Last spring the editors of Places Journal commissioned journalism chair to write an article about Houston and inequality. The story would be one of three city profiles called “The Inequality Chronicles,” underwritten by the Kresge Foundation. (The other cities are Memphis and Baltimore.) Finding inequality in Houston would not be a problem, Berryhill said, but as Mark Twain said about the weather, was anybody doing anything about it? Working with Places’ two talented editors, Nancy Levinson and Josh Wallaert, he decided to focus on a Houston nonprofit organization, Neighborhood Centers, and its pioneering work with immigrant communities. This story appeared on March 14 at Houston’s Quite Revolution
“Like many Houstonian’s,” Berryhill said, “I was aware of the settlement house movement in Houston, which goes back more than a hundred years. One of its founders was the grandmother of James Baker. But I had no idea that Neighborhood Centers had grown into one of the nation’s largest nonprofits, running Head Start programs, charter schools, workforce training programs, credit unions and much more. The organization is well known by public policy analysts at the Brooking’s Institution, and its plain-spoken leader, Angela Blanchard, has a growing world-wide reputation for building communities from the ground up rather than the top down.”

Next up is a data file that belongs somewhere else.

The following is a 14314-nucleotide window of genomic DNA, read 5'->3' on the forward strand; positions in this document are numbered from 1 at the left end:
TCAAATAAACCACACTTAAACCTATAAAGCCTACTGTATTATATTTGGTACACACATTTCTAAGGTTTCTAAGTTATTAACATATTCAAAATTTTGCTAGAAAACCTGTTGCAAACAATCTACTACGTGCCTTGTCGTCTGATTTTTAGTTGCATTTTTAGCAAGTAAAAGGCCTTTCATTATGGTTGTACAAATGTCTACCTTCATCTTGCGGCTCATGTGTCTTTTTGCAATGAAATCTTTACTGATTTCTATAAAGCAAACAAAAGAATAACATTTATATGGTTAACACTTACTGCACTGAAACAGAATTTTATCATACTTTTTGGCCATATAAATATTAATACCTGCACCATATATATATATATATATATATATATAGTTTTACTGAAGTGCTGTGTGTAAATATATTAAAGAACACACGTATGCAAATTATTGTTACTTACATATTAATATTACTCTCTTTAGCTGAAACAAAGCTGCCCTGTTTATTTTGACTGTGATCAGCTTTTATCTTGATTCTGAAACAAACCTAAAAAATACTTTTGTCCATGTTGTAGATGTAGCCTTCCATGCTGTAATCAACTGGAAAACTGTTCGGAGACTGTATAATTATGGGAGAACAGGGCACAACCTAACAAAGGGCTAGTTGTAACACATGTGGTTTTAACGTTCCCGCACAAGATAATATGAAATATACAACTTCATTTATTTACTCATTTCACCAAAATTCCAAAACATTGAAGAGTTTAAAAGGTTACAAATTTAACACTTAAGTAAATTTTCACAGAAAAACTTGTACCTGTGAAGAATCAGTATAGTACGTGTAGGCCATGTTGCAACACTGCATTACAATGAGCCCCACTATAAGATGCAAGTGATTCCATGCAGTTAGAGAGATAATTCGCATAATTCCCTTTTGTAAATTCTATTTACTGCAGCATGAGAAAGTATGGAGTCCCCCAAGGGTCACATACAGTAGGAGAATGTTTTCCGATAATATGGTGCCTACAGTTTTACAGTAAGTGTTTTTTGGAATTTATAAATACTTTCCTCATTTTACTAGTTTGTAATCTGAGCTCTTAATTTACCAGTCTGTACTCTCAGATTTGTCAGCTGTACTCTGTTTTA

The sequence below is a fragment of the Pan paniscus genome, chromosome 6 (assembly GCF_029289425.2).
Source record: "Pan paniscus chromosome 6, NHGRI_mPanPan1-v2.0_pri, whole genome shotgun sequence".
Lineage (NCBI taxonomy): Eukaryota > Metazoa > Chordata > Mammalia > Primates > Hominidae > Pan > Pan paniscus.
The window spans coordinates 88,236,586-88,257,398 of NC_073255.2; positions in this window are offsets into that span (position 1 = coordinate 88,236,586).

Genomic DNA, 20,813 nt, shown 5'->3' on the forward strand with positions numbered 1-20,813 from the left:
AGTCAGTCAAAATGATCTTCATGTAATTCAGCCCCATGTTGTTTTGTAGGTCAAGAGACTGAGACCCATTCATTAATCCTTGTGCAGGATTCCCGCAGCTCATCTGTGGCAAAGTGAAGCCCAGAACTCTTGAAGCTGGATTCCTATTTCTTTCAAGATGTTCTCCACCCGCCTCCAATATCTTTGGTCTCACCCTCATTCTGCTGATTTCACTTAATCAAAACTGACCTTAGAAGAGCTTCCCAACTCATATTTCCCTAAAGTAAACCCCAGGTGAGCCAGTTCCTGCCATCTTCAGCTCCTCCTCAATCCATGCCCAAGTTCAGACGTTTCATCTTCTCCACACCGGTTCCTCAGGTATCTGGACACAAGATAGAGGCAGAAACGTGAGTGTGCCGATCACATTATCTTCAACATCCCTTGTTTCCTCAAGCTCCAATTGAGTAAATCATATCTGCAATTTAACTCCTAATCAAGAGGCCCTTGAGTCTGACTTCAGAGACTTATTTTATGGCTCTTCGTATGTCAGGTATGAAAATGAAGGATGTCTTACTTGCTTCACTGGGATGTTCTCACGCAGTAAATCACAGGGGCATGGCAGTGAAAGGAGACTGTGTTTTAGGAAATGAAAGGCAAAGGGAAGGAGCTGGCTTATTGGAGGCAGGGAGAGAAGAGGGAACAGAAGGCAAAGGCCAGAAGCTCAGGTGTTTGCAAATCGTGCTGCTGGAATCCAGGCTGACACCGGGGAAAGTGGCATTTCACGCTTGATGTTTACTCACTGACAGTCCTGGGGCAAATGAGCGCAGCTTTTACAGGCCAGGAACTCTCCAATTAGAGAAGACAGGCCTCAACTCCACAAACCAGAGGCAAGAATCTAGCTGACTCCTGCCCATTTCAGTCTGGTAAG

“With our national politics paralyzed and the political discussion of immigration hysterical,” Berryhill said, “perhaps the most promising answer to inequality is Neighborhood Centers’ quiet brand of private/public partnerships, working at the local level.
The article was written for an unusual academic publication that values journalism. Places is dedicated to “public scholarship on architecture, landscape and urbanism,” and is supported by a network of 26 academic partners including the University of Texas, UC Berkeley, MIT, Columbia University and other major universities.